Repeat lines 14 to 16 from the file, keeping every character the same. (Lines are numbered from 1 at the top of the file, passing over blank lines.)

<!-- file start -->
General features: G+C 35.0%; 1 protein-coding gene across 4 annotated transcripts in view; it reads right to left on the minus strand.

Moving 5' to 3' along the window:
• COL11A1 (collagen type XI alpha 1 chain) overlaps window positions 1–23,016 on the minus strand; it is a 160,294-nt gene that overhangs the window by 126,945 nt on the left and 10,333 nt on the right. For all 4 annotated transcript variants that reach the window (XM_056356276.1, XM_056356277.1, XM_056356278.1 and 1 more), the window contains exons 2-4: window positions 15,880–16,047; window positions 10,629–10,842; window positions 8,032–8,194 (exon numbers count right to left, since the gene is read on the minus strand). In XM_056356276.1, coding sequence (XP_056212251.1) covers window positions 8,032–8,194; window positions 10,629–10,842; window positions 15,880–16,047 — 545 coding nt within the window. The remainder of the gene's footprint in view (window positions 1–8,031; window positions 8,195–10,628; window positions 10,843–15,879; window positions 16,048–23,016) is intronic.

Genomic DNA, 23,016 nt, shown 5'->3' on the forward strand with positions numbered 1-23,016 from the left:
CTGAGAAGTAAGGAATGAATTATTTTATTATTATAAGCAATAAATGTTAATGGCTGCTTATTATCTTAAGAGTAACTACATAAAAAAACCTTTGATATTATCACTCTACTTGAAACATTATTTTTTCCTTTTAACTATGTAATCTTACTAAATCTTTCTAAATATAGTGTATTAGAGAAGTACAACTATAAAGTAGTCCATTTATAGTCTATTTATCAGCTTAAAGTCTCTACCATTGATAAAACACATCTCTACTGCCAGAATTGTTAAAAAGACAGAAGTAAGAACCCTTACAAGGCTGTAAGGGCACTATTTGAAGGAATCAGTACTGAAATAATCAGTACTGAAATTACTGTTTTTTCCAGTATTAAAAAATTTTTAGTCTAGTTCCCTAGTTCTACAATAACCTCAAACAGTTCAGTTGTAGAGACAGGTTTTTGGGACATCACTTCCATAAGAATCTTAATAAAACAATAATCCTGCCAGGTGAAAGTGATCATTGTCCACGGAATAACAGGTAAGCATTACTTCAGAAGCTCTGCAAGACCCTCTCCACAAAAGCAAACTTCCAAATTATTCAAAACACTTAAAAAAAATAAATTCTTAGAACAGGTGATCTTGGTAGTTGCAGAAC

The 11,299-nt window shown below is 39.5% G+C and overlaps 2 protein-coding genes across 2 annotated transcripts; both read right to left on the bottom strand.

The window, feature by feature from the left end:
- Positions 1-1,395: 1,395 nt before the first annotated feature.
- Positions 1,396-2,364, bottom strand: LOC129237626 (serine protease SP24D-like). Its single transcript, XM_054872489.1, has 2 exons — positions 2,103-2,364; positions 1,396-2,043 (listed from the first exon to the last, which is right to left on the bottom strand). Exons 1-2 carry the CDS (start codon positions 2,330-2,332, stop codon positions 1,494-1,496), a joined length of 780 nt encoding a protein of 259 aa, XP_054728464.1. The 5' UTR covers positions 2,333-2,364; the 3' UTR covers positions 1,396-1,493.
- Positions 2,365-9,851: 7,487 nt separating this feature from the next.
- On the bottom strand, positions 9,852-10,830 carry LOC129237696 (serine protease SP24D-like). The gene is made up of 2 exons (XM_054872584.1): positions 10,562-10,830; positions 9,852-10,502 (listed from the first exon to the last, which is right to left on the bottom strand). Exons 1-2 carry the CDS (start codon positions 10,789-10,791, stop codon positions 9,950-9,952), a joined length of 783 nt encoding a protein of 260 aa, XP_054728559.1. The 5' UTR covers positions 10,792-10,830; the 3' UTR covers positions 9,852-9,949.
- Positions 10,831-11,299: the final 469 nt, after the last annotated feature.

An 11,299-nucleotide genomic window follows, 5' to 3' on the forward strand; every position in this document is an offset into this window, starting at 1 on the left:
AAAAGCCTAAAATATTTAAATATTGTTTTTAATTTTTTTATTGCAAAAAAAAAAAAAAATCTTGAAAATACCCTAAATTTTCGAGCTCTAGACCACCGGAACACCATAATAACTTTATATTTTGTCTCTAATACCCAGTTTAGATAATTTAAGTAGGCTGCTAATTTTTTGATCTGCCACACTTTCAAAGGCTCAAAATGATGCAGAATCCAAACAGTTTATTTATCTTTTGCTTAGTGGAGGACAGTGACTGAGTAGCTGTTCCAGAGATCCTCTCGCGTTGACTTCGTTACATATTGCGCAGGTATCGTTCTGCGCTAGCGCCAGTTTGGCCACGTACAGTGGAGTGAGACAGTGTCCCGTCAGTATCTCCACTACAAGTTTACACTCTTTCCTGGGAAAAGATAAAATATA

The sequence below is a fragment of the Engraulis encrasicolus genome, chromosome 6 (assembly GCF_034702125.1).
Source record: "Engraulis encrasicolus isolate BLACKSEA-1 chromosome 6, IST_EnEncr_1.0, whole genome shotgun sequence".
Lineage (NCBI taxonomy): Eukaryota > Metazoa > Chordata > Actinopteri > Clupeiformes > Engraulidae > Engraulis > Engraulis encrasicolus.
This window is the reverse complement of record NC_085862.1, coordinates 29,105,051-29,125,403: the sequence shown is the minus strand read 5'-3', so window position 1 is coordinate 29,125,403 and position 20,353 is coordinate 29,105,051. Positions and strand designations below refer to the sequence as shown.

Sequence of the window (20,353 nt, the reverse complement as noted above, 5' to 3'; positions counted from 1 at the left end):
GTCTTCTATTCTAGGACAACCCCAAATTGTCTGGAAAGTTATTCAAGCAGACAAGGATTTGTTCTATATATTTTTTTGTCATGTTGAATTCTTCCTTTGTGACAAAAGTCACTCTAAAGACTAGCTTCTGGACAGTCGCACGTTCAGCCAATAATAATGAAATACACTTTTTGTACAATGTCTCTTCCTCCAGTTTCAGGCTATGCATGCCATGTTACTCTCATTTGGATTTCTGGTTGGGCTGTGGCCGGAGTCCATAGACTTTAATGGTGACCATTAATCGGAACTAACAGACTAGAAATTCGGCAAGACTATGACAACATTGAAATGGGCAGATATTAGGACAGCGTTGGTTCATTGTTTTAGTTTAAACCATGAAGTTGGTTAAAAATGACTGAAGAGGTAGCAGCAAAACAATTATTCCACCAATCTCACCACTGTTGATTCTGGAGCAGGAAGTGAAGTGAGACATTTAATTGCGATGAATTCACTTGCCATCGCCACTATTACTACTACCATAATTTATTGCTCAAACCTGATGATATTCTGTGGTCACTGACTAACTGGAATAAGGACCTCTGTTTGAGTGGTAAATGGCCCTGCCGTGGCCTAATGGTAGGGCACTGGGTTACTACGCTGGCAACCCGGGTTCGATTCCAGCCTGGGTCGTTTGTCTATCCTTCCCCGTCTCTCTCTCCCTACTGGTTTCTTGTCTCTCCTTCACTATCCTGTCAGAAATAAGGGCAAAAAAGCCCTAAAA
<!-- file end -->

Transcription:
AAAAGCCTAAAATATTTAAATATTGTTTTTAATTTTTTTATTGCAAAAAAAAAAAAAAATCTTGAAAATACCCTAAATTTTCGAGCTCTAGACCACCGGAACACCATAATAACTTTATATTTTGTCTCTAATACCCAGTTTAGATAATTTAAGTAGGCTGCTAATTTTTTGATCTGCCACACTTTCAAAGGCTCAAAATGATGCAGAATCCAAACAGTTTATTTATCTTTTGCTTAGTGGAGGACAGTGACTGAGTAGCTGTTCCAGAGATCCTCTCGCGTTGACTTCGTTACATATTGCGCAGGTATCGTTCTGCGCTAGCGCCAGTTTGGCCACGTACAGTGGAGTGAGACAGTGTCCCGTCAGTATCTCCACTACAAGTTTACACTCTTTCCTGGGAAAAGATAAAATATA

The sequence below is a fragment of the Engraulis encrasicolus genome, chromosome 6 (assembly GCF_034702125.1).
Source record: "Engraulis encrasicolus isolate BLACKSEA-1 chromosome 6, IST_EnEncr_1.0, whole genome shotgun sequence".